Matt Hampel/Flikrcc

Matt Hampel/Flikrcc

A quick post today, actually it’s more of a mini- rant, but I’ll include some awesome links to make it worth your while.

Thinking of hiring an independent editor for your work or planning to do some rigorous self-editing before publishing your masterpiece? Cool! Here are several links to get you started.

 

FINDING AN EDITOR
Finding a Freelance Editor/Jane Friedman
Why all Self-Publishers Need an Editor/Publishers Weekly
How to Hire an Editor/Chuck Sambuchino/Writer Unboxed

YOUR PERSONAL ONLINE CRITIQUE PARTNER
Autocrit Editing Wizard

OUTSTANDING EDITORIAL REFERENCES
Chicago Manual of Style Online
Self-Editing for Fiction Writers by Renni Browne & Dave King
The Elements of Style by Wm. Strunk & E.B. White
Spunk & Bite by Arthur Plotnik

 

END OF HELPFUL LINKS. CUE MINI-RANT…
No names here, but I recently read a book in which the author thanked his independent editor lavishly in the acknowledgements. Thoughtful right? Well, I happened to know the editor in question, and she knows her stuff—I mean, seriously knows her stuff. So I was surprised to find the book full-to-bursting with typos, serious grammatical errors, and major plot inconsistencies.

Not being acquainted with the author, I emailed the editor and asked if it was possible  the wrong version of the book was published, maybe an uncorrected proof? These things happen.

That’s when the editor shared her tale of woe. She’d edited the book gratis for a writer friend who’d decided to ignore all editorial input because he “didn’t have time to revise.” Um, ok. All well and good. I may not approve, but it’s the author’s prerogative.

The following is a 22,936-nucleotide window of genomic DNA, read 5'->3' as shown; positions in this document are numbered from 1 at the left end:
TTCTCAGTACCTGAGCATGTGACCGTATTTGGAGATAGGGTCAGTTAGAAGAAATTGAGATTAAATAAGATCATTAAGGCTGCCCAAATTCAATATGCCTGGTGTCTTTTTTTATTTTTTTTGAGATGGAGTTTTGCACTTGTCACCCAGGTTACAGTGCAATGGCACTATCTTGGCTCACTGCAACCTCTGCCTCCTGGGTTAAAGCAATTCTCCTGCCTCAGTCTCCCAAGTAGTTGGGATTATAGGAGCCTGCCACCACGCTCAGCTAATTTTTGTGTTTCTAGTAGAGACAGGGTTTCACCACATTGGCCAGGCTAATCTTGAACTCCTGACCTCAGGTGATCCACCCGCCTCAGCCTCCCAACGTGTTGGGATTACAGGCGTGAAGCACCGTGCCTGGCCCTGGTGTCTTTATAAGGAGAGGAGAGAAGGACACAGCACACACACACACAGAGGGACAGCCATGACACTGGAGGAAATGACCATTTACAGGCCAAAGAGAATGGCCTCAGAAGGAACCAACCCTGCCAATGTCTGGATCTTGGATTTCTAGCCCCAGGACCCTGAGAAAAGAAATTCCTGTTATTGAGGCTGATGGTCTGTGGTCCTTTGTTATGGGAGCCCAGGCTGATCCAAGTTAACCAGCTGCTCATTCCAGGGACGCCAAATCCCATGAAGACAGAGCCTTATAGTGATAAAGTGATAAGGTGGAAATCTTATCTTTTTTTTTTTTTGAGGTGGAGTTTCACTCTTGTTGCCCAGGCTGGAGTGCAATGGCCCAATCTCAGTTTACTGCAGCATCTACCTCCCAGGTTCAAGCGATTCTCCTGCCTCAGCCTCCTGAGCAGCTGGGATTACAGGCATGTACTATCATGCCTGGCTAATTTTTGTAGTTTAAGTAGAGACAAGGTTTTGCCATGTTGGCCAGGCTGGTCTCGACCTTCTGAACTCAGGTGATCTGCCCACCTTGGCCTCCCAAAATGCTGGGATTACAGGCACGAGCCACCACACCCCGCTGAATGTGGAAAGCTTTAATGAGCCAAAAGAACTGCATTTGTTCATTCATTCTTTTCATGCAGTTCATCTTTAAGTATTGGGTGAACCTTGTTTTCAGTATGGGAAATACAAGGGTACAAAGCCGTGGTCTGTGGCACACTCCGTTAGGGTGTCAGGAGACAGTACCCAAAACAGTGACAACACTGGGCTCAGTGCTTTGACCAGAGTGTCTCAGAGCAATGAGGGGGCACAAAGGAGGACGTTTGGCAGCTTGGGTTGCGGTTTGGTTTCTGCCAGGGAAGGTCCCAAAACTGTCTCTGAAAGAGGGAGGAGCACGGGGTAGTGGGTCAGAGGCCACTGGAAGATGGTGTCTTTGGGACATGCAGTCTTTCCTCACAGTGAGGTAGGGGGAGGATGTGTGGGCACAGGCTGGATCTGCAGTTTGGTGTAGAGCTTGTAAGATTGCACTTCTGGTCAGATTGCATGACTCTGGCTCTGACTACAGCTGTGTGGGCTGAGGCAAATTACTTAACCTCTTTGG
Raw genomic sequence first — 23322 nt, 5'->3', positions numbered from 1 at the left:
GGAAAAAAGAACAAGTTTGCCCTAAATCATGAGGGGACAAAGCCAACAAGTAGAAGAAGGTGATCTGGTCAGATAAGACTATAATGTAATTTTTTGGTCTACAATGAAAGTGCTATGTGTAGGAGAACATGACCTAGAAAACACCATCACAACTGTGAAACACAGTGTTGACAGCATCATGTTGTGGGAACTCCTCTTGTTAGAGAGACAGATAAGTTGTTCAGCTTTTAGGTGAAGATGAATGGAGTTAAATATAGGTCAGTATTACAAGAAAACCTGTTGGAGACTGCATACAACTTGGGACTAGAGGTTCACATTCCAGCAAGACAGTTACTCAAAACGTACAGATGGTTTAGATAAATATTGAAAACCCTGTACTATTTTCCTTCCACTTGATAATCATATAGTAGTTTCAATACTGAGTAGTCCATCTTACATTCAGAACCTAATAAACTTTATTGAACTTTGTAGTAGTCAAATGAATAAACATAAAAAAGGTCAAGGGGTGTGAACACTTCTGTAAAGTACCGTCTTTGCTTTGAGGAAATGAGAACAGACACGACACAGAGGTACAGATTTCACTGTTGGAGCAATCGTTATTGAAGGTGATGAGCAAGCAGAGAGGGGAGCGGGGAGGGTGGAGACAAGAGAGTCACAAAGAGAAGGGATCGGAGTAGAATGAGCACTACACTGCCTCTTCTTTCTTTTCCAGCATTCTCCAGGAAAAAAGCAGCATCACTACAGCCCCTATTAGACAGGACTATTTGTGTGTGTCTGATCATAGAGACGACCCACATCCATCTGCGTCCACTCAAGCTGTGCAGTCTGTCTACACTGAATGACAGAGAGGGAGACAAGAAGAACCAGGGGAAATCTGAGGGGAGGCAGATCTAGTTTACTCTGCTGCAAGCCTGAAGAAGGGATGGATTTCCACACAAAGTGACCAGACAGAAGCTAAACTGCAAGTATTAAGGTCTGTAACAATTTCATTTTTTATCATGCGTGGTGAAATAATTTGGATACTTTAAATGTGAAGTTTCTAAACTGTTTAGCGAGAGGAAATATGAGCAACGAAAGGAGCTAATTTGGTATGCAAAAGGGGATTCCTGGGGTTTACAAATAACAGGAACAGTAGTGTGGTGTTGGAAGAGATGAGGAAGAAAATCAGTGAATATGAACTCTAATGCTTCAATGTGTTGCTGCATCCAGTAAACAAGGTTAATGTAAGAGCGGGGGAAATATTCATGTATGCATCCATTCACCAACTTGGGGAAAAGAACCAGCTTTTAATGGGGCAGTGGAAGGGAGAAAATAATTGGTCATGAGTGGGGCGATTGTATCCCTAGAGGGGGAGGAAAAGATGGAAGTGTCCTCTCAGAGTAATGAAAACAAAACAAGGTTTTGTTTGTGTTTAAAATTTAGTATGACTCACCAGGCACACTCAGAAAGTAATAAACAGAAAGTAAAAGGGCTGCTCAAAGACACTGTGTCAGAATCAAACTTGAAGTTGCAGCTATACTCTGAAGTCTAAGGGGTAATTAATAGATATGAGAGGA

But then the author turned around and publicly thanked the editor in print for her “invaluable help.” Argh!

Dealing with editors
Rule of thumb: when an editor suggests a change to enhance copy or story, it is up to the author whether to follow through.

Laura Ritchie/Flickrcc

Laura Ritchie/Flickrcc

A different situation exists when an editor points out blatant grammatical mistakes and plot inconsistencies, incorrect word usage, or sentences that read pretty but make zero sense. No author should consider these optional fixes.

I can’t imagine why a writer would enlist a competent editor and not heed his or her input. Of course, I know none of you would do this, but apparently it does happen. Go figure.

So, to writers who hire an editor then disregard all editorial feedback, it’s your book. But for the love of all that is holy, do not thank the editor in your acknowledgements! You are doing him or her no favors.

END MINI-RANT 

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Have you or would you ever use an independent editor?
I haven’t had a reason to as yet, but I see an IE in my future.

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